The Man Who Survived Two Atomic Bomb Blasts
The Man Who Survived Two Atomic Bomb Blasts

The Man Who Survived Two Atomic Bomb Blasts

John killerlane - August 31, 2017

The Man Who Survived Two Atomic Bomb Blasts
Tsutomu Yamaguchi. tofugu.com

Yamaguchi went on to work as a translator for the occupying American Marines. Later he worked as a school teacher before returning to work for Mitsubishi Heavy Industries, designing oil tankers. Yamaguchi and his wife Hisako had two more children in the 1950s, Naoko and Toshiko. His daughter Naoko, has suffered from ill-health her whole life. Yamaguchi’s son Katsutoshi died in 2005 of cancer a week before what would have been his sixtieth birthday. His wife Hisako, who had survived the Nagasaki bombing, died aged 88 after suffering years of ill health from kidney and liver cancer.

His experience of surviving both atomic bombs changed Yamaguchi profoundly. He felt that it was fate that he had survived and decided to dedicate the later years of his life to promoting nuclear disarmament. Yamaguchi featured in a 2006 documentary by filmmaker Hideo Nakamura, about the 165 double survivors of the Hiroshima and Nagasaki atomic bombs, entitled “Twice Bombed, Twice Survived.” The documentary was screened at the United Nations Headquarters in New York that year, and afterward, Yamaguchi gave a passionate speech about his wish to see a world without nuclear weapons.

In January 2009, after decades of silence, Yamaguchi applied for official recognition from the Japanese government that he had survived both the atomic bombings of Hiroshima and Nagasaki. In March 2009, Yamaguchi became the only person officially recognized by the Japanese government as a nijῡ hibakusha (double atomic bomb victim). Yamaguchi chose to end his decades of silence because he wanted the world to know of his story after he had died. He had remained silent for so long out of respect for the other survivors who were not as fortunate as him, who had suffered from ill health for years after the bombings.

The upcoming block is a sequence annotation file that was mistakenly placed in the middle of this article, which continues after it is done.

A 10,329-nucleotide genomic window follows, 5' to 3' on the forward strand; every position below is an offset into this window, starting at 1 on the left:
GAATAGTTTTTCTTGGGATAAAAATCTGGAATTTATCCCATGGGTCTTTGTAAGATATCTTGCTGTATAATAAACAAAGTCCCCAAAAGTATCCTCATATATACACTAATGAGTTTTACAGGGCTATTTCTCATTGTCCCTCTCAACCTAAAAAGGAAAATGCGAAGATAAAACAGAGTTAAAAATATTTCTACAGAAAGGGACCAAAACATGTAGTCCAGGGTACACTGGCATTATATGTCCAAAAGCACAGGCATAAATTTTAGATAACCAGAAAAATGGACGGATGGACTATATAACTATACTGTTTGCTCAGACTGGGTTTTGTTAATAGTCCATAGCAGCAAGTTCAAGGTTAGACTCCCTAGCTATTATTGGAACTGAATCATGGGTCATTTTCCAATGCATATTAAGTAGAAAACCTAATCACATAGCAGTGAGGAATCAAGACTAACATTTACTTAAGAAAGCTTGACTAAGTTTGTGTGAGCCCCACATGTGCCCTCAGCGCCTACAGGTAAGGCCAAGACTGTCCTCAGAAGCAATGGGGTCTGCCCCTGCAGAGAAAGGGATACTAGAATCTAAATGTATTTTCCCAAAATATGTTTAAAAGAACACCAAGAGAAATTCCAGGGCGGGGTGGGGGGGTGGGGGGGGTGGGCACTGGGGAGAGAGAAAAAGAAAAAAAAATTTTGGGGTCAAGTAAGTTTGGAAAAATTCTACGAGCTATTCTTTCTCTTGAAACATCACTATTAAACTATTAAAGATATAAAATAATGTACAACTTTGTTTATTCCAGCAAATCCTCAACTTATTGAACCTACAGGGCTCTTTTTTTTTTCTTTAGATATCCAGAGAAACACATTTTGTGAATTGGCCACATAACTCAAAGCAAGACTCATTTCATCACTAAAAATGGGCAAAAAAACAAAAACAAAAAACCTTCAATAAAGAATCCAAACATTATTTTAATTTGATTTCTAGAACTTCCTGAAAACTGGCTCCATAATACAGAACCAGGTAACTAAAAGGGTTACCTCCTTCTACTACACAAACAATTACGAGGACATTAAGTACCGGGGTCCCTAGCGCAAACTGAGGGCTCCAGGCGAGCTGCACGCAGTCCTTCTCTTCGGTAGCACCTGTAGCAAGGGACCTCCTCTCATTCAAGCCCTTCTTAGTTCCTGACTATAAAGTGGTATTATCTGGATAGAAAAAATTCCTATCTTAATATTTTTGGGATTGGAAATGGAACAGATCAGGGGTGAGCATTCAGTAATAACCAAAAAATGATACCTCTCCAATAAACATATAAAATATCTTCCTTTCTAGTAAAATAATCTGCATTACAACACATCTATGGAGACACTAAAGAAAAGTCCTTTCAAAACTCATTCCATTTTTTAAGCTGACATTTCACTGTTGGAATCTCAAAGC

He had remained silent for so long out of respect for the other survivors who were not as fortunate as him, who had suffered from ill health for years after the bombings. In 2010, to mark the sixty-fifth anniversary of the Hiroshima and Nagasaki bombings, a book containing 65 of Yamaguchi’s tanka poems, entitled, “And the River Flowed as a Raft of Corpses” was published. The book was translated by Columbia University doctoral candidate, Chad Diehl, who lived with Yamaguchi in Nagasaki during the summer of 2009. On January 4, 2010, Tsutomu Yamaguchi, double atomic bomb survivor, passed away from stomach cancer, aged 93.

 

Sources For Further Reading:

The Independent – How I Survived Hiroshima and Then Nagasaki

The Guardian – Japanese Man Wins Recognition for Surviving Two Atom Bombs

Encyclopedia Britannica – Enola Gay

American Heritage Foundation – “Little Boy” Atomic Bomb

American Heritage Foundation – “Fat Man” Atomic Bomb

American Heritage Foundation – Little Boy and Fat Man

History Channel – Hiroshima and Nagasaki, Before and After the Bombs

The Conversation – This Is What Happened the Morning the First Atomic Bomb Created a New World

BBC News – Hiroshima and Nagasaki: Women Survivors of The Atomic Bombs

Science Magazine – How Atomic Bomb Survivors Have Transformed Our Understanding of Radiation’s Impacts

Atomic Heritage Foundation – Survivors of Hiroshima and Nagasaki

Smithsonian Magazine – Nine Eyewitness Accounts of The Bombings of Hiroshima and Nagasaki

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